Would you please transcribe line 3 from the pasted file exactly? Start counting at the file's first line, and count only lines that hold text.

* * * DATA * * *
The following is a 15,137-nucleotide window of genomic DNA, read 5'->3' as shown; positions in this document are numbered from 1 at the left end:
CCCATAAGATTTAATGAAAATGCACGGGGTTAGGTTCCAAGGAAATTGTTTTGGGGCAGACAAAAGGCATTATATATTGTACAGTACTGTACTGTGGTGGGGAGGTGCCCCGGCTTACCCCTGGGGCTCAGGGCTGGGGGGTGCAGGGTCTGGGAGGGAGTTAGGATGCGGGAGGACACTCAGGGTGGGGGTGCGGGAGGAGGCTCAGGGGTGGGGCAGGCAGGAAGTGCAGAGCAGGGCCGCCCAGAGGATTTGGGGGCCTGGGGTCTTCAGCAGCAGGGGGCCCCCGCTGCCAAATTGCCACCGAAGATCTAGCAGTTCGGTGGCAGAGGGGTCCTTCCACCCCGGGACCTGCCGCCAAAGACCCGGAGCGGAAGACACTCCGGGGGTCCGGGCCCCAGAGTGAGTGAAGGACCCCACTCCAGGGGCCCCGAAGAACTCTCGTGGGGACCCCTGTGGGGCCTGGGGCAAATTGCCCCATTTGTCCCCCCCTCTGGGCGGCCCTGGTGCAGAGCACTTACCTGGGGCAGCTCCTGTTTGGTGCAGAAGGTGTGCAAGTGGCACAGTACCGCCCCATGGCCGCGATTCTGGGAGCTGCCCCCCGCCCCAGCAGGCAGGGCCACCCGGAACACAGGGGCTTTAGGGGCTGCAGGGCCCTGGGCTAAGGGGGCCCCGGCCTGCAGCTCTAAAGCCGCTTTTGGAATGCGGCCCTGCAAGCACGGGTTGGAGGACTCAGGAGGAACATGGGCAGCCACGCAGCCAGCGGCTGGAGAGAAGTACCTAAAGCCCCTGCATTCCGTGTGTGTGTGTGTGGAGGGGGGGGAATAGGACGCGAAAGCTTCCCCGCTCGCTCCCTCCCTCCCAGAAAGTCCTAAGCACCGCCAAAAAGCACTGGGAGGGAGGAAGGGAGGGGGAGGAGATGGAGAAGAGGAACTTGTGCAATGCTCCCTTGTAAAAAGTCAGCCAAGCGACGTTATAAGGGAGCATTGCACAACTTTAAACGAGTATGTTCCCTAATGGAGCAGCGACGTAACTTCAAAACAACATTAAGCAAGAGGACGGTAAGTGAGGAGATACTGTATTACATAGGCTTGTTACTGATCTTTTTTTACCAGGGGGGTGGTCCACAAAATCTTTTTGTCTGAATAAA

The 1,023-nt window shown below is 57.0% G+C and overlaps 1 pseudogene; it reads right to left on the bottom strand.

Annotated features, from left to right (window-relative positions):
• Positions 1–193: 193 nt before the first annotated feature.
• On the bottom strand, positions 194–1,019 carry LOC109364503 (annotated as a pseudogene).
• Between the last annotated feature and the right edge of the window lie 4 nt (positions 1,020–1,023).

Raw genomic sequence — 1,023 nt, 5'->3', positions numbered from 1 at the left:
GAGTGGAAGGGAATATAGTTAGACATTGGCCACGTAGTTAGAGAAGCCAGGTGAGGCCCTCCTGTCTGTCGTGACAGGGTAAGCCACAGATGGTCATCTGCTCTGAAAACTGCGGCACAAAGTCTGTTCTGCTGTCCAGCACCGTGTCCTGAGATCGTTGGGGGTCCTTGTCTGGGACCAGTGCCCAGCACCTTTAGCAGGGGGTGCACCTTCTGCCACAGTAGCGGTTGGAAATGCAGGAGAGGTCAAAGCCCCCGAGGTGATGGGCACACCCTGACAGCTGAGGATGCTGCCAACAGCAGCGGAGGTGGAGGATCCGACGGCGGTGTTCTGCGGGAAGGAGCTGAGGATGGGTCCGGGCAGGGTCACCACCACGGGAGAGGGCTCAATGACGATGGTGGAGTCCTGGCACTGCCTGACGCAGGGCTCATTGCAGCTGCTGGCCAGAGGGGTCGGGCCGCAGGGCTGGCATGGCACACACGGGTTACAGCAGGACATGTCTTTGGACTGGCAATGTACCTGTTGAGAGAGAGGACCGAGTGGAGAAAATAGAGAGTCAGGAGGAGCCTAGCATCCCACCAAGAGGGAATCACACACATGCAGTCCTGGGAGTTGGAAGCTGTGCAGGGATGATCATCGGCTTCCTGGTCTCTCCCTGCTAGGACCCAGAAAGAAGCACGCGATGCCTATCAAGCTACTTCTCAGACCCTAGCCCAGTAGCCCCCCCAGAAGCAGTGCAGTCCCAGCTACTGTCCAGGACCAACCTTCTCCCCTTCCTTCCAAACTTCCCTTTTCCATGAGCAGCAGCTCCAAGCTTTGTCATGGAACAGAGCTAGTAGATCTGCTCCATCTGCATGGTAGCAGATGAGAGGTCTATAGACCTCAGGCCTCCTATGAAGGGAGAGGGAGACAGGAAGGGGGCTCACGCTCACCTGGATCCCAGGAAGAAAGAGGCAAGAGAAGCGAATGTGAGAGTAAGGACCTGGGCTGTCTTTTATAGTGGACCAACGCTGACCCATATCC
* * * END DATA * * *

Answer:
The 1,023-nt window shown below is 57.0% G+C and overlaps 1 pseudogene; it reads right to left on the bottom strand.